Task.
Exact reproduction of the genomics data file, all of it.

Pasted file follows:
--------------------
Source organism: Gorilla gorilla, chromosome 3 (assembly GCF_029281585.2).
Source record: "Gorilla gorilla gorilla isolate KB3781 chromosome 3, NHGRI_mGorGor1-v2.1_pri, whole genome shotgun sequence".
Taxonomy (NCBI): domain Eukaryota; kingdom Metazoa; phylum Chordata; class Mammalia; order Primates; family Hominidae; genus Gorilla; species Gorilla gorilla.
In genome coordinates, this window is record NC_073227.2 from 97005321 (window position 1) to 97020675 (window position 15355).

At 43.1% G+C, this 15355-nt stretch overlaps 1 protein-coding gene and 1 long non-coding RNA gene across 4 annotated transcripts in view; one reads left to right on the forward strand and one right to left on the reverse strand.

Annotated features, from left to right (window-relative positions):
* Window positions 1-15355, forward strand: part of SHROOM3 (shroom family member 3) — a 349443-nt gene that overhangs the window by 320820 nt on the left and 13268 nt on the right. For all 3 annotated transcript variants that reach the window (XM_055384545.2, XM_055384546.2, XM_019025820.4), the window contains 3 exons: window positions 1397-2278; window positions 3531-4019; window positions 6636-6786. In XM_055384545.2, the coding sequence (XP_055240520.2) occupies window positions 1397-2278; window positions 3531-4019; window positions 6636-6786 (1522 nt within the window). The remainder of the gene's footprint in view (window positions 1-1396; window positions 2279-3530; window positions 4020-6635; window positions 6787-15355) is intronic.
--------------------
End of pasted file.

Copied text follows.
Source organism: Gorilla gorilla, chromosome 3 (assembly GCF_029281585.2).
Source record: "Gorilla gorilla gorilla isolate KB3781 chromosome 3, NHGRI_mGorGor1-v2.1_pri, whole genome shotgun sequence".
Taxonomy (NCBI): domain Eukaryota; kingdom Metazoa; phylum Chordata; class Mammalia; order Primates; family Hominidae; genus Gorilla; species Gorilla gorilla.
In genome coordinates, this window is record NC_073227.2 from 97005321 (window position 1) to 97020675 (window position 15355).

At 43.1% G+C, this 15355-nt stretch overlaps 1 protein-coding gene and 1 long non-coding RNA gene across 4 annotated transcripts in view; one reads left to right on the forward strand and one right to left on the reverse strand.

Annotated features, from left to right (window-relative positions):
* Window positions 1-15355, forward strand: part of SHROOM3 (shroom family member 3) — a 349443-nt gene that overhangs the window by 320820 nt on the left and 13268 nt on the right. For all 3 annotated transcript variants that reach the window (XM_055384545.2, XM_055384546.2, XM_019025820.4), the window contains 3 exons: window positions 1397-2278; window positions 3531-4019; window positions 6636-6786. In XM_055384545.2, the coding sequence (XP_055240520.2) occupies window positions 1397-2278; window positions 3531-4019; window positions 6636-6786 (1522 nt within the window). The remainder of the gene's footprint in view (window positions 1-1396; window positions 2279-3530; window positions 4020-6635; window positions 6787-15355) is intronic.